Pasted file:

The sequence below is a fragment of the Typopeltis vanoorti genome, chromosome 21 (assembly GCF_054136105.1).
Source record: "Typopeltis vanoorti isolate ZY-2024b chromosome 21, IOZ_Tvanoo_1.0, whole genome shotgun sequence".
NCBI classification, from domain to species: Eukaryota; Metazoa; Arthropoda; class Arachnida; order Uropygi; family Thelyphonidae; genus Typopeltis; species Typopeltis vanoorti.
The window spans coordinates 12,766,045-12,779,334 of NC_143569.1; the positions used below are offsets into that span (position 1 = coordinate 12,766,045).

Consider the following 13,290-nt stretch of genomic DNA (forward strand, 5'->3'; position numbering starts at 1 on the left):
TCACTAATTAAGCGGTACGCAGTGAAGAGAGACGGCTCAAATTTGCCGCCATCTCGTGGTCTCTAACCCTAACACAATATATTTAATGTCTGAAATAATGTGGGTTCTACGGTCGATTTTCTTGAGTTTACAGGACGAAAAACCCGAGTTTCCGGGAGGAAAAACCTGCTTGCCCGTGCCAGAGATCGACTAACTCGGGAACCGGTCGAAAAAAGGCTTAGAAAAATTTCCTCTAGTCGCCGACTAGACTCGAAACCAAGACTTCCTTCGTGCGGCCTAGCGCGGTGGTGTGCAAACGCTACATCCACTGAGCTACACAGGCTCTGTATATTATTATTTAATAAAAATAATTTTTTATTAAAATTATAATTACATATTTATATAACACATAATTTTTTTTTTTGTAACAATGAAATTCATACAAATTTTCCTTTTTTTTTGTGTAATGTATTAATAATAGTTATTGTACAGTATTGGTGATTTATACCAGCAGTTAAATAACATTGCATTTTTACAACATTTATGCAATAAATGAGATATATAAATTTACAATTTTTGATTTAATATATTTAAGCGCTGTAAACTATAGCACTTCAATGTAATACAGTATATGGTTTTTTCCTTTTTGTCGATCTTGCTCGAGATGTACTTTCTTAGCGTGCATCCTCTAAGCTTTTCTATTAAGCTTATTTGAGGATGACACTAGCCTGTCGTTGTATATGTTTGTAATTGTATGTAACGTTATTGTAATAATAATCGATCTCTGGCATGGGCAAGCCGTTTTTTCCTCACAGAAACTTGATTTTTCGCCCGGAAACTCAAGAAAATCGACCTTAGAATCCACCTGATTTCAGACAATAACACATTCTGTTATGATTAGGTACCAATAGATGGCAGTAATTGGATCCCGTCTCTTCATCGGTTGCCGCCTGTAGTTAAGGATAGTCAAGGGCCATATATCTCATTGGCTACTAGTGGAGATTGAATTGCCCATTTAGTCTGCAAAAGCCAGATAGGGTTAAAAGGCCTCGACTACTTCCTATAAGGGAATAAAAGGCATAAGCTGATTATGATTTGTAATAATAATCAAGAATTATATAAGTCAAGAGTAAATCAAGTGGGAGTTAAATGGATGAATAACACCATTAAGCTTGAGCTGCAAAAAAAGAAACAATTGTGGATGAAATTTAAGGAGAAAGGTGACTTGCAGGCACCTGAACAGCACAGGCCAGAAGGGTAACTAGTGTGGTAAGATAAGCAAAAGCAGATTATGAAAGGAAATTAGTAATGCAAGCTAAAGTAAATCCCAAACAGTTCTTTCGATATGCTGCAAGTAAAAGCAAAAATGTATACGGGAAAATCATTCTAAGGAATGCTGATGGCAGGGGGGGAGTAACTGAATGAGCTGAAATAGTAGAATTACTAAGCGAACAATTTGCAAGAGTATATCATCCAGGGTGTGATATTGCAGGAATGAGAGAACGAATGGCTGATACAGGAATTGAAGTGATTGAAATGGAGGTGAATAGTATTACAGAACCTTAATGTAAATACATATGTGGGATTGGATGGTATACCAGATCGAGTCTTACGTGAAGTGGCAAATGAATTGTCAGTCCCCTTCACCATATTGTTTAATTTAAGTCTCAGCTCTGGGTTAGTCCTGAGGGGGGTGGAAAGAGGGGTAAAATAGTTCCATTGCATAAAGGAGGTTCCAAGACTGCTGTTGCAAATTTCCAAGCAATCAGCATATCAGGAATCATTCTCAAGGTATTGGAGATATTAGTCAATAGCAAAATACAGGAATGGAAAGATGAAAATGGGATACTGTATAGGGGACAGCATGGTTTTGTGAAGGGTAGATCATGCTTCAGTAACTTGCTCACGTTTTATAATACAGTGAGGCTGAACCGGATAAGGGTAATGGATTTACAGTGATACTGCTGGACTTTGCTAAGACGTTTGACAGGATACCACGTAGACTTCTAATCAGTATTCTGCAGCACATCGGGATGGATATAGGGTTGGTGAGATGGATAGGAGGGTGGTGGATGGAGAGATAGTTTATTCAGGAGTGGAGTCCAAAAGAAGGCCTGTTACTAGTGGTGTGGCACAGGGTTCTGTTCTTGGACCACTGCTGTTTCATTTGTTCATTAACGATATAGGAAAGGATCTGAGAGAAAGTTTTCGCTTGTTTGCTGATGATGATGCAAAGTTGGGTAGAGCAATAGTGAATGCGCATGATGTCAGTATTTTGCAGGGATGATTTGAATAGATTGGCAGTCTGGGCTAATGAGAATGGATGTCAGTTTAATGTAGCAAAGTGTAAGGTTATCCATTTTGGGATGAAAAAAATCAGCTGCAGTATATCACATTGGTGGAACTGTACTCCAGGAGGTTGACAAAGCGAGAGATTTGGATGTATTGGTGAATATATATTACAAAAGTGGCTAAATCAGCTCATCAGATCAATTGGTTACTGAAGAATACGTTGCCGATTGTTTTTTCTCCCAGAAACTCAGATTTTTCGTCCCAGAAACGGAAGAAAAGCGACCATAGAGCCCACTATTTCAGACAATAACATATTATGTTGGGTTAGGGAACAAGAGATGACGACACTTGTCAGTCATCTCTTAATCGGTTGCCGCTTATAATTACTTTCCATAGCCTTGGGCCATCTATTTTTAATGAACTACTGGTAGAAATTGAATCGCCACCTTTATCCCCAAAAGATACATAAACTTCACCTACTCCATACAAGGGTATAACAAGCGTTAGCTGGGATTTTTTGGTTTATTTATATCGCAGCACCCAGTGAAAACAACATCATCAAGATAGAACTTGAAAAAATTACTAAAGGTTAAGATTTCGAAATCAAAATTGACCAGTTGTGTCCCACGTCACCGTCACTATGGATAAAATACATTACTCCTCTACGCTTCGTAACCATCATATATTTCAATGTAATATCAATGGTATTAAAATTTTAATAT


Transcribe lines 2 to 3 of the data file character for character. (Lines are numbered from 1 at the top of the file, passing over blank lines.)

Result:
Source record: "Typopeltis vanoorti isolate ZY-2024b chromosome 21, IOZ_Tvanoo_1.0, whole genome shotgun sequence".
NCBI classification, from domain to species: Eukaryota; Metazoa; Arthropoda; class Arachnida; order Uropygi; family Thelyphonidae; genus Typopeltis; species Typopeltis vanoorti.